Salt for the Earth and Light for the World

Mt 5:13-16

‘You are salt for the earth. But if salt loses its taste, what can make it salty again? It is good for nothing, and can only be thrown out to be trampled under people’s feet. ‘You are light for the world. A city built on a hill-top cannot be hidden. No one lights a lamp to put it under a tub; they put it on the lamp-stand where it shines for everyone in the house. In the same way your light must shine in people’s sight, so that, seeing your good works, they may give praise to your Father in heaven.

How tremendous is this word of the Lord! What a challenge it is for us Christians! Both comparisons, salt and light, point to the same goal: “Your light must shine in people’s sight, so that, seeing your good works, they may give praise to your Father in heaven.”

We know well that salt is what gives taste to food. Without salt, it is often tasteless. So we are salt for the earth when we speak the truth and bear witness to it. There are countless opinions and points of view, but all of them acquire their value only to the extent that they come close to the truth and are touched by it.

In the natural realm, we can easily understand this. When we grasp the logic inherent in things and treat them according to the instructions of use, so to speak, then we act properly and correctly. It is the same in the spiritual realm. God unequivocally gave us the Ten Commandments as the solid foundation of our existence. If we keep them, we will attain eternal life. This is what Jesus clearly tells us (cf. Mk 10:17-19). On the other hand, if we deviate from the commandments, our life is deviating and failing, even if we do not immediately notice it.

The inherent truth of life, then, is in living according to God’s Will. The further we turn away from Him, the more we fall into confusion about what is essential and decisive for life. These sentences I have chosen are very simple; it is a simple truth.

However, it is not enough for us to know the truth; all people must recognise it through the proclamation of the Church. But is the truth still sufficiently proclaimed in our time? Do we still bear witness to it in a world that gradually ceases to regard all of God’s commandments as universally valid? Do we still dare to call sin by its name and point out the reasons why human life fails? Or has the salt become tasteless? Is it also the case that we in the Church are beginning to speak in the way of the world and to adapt ourselves to it? Is this not how the salt becomes tasteless and is trampled underfoot by people? If this were so, then the world would no longer even find any controversy with the Church or points for debate, for it would have become lukewarm.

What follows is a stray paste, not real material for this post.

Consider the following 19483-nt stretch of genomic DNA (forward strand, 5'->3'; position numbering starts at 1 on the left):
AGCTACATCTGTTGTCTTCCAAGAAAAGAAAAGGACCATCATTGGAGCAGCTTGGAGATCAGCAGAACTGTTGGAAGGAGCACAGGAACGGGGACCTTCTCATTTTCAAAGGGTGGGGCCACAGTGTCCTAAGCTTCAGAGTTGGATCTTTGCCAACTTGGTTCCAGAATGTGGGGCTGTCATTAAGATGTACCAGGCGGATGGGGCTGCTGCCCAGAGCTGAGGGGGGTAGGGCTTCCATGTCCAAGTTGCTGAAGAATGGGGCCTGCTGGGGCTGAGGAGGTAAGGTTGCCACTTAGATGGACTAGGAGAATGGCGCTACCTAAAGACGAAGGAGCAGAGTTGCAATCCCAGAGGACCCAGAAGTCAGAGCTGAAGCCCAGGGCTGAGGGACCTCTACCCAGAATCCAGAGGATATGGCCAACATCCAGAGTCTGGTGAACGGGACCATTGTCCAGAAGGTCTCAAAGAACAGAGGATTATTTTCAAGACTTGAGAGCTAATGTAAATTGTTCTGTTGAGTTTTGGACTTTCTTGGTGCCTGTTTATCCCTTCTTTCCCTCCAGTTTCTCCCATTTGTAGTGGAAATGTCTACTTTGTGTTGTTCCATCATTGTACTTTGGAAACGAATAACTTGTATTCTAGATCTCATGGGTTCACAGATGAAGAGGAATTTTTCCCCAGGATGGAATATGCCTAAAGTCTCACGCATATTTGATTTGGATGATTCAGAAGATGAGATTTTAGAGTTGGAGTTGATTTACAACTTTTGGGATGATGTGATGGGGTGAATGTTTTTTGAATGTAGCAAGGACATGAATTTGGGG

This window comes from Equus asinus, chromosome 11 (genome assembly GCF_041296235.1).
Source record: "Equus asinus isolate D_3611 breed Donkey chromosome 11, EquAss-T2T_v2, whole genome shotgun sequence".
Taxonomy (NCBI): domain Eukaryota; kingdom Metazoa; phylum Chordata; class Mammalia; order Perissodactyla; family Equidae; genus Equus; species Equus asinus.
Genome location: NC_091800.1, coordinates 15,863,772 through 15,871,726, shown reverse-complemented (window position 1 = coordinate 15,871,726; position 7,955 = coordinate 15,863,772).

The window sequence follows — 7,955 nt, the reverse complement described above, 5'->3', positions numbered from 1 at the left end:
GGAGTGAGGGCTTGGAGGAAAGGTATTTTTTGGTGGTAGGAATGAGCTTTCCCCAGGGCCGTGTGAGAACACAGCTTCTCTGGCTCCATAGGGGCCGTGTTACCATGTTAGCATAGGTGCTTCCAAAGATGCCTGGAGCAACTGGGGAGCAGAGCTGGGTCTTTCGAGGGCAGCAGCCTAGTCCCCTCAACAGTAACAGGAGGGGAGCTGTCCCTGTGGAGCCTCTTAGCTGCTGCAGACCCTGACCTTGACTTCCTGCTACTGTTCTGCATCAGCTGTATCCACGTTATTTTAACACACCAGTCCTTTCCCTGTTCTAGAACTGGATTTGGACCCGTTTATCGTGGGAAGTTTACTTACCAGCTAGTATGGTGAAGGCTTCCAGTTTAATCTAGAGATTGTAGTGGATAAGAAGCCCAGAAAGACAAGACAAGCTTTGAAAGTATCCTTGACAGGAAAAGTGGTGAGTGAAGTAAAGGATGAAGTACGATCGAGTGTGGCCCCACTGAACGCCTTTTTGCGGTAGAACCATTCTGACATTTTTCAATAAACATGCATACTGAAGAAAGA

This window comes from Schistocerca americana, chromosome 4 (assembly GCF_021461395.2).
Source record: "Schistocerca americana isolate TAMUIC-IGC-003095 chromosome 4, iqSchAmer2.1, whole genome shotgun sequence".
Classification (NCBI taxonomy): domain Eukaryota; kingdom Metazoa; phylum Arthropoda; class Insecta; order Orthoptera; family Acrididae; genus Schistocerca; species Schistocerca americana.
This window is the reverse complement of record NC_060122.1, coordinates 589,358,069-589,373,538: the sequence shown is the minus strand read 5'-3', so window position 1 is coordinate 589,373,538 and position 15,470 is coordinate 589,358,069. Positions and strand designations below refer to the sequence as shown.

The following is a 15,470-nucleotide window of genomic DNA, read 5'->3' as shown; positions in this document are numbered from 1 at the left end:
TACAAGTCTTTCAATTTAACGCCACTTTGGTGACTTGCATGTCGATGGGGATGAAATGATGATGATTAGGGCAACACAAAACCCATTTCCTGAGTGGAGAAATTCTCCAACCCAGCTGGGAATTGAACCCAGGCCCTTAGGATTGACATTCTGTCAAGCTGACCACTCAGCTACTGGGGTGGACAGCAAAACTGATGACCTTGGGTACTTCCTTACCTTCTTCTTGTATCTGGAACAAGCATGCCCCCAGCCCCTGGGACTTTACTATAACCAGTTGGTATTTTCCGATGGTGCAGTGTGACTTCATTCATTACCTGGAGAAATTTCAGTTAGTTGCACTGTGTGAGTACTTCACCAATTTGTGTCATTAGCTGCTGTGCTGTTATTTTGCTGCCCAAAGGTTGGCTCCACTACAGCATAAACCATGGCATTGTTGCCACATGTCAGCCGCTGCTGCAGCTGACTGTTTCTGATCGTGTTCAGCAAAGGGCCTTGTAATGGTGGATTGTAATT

To put it even more clearly… We know that Jesus, being the Son of God, is the Truth in person (cf. Jn 14:6), and that in no other name is there salvation (cf. Acts 4:12). Do we continue to proclaim this objective truth with all that it implies? Certainly faith cannot and must not be imposed on anyone. But we do owe God and the world our witness, otherwise the salt becomes tasteless.

If we have linked salt with the proclamation of truth, we could associate light with our witness of life, marked by love. Indeed, love, which impels us to supernatural acts, has an enormous radiance and attraction. Its radiance does not always have to be public, like a shining sun; it can also act in the hidden world, without ceasing to be a light on the lamp-stand. It may be a doctor who attends to his patients in the love of the Lord; or a teacher who patiently instructs her students; or a mother who never tires of pointing out to her children the right way. If all this is done in the love of the Lord, then the testimony has force in itself; but it becomes even clearer the moment the reference to God is directly established. 

Some time ago a well-known man died in Germany, who in his life had done much good and helped people in need. By chance, I heard a programme on the radio about this man’s life. The speaker was a friend of his, and he mentioned that this man had been a Catholic. Although the words were well chosen, something was missing, which did not leave me completely at peace. Then I understood what was missing. If the friend of the deceased had specified that all that he had done for the refugees, had been thanks to the strength that the Catholic faith had given him, then the testimony would have been more transparent to God. Perhaps then some of the listeners would have paid attention and begun to reflect on faith.

We are not called to be light for ourselves, but as a witness to the One who is the true light (cf. Jn 8:12). We do good works because God gives us the strength and grace to do them, and we simply cooperate. If we do not point to God as the source and origin of all good, our witness is missing something fundamental and remains incomplete. People should not stay with us and admire us for our works, but praise our Father in heaven.

The proclamation of faith and works; truth and love; salt and light go together. Let us ask the Lord for the grace never to become lukewarm, for then would cease to be both the one and the other.

Harpa Dei accompanies the daily scriptural interpretation or spiritual teaching of Br. Elija, their spiritual father. These meditations can be heard on the following website